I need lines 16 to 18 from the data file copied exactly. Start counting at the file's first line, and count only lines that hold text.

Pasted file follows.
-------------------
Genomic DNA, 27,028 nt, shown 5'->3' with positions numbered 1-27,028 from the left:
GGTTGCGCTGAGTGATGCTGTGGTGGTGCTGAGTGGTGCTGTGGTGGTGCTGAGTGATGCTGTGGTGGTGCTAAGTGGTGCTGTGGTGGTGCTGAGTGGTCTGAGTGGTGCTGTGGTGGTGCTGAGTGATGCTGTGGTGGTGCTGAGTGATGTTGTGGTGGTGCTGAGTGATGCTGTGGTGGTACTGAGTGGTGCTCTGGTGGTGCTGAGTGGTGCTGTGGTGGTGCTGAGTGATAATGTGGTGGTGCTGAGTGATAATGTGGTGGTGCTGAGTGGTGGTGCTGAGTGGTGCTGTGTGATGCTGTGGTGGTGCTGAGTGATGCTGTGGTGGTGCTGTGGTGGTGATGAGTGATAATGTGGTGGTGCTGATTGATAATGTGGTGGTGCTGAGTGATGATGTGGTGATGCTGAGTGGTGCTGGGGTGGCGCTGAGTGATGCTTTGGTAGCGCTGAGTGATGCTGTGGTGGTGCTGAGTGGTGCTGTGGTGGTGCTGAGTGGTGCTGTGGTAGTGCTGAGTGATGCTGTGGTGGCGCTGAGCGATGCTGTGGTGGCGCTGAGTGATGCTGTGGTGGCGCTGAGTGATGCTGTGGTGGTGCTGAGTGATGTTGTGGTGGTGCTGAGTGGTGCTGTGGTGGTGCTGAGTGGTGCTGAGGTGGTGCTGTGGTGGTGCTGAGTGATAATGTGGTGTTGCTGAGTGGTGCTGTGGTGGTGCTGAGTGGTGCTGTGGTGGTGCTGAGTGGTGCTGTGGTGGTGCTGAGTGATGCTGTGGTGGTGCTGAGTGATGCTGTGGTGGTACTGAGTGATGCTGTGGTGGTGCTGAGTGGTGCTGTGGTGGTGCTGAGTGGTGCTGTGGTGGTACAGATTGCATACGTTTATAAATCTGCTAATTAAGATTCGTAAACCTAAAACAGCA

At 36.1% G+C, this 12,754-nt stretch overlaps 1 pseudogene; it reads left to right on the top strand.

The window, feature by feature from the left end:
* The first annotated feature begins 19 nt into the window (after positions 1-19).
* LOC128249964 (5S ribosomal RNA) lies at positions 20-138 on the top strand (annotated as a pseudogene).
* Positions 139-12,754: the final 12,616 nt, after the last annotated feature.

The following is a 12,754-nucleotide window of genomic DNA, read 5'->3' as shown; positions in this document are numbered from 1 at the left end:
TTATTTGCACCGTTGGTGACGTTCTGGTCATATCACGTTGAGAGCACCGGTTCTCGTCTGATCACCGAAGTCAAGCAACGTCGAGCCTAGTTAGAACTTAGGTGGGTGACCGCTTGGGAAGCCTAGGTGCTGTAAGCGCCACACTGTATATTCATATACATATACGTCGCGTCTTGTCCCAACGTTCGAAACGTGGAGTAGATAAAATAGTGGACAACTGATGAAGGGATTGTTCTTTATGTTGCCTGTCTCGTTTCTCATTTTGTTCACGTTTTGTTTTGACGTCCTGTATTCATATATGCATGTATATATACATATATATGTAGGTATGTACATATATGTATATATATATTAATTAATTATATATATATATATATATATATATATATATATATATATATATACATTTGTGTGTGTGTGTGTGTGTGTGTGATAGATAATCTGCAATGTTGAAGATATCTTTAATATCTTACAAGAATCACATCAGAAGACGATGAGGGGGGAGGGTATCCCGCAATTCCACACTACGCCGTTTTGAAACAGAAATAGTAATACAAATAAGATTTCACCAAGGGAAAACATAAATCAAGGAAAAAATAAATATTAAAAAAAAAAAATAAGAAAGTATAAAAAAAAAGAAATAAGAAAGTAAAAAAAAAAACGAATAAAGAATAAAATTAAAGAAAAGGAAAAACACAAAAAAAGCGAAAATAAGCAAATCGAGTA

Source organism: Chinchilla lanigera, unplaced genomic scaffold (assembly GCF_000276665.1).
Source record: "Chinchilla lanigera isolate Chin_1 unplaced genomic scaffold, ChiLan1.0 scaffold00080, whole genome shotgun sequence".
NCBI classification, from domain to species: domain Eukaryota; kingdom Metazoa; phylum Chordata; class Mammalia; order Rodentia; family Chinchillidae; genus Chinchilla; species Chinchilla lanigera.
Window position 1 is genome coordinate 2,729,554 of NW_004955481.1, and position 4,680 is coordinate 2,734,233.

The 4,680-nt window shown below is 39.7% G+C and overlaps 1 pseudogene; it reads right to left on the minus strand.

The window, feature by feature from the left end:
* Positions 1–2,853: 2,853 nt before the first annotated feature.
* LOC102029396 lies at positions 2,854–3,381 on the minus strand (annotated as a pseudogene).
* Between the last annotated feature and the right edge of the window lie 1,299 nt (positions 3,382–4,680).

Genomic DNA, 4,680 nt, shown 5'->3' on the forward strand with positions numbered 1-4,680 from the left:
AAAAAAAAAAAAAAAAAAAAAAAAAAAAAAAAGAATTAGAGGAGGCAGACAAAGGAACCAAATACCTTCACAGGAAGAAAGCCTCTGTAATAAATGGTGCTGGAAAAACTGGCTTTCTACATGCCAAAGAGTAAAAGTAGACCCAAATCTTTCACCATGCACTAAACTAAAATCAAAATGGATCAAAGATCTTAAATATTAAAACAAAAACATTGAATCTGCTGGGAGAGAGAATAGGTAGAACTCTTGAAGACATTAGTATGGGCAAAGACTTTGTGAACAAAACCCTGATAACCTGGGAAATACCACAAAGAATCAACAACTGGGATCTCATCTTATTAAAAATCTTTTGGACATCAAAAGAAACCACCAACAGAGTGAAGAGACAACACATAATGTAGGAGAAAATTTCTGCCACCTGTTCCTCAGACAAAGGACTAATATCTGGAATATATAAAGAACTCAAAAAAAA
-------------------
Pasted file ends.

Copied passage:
* Positions 1–2,853: 2,853 nt before the first annotated feature.
* LOC102029396 lies at positions 2,854–3,381 on the minus strand (annotated as a pseudogene).
* Between the last annotated feature and the right edge of the window lie 1,299 nt (positions 3,382–4,680).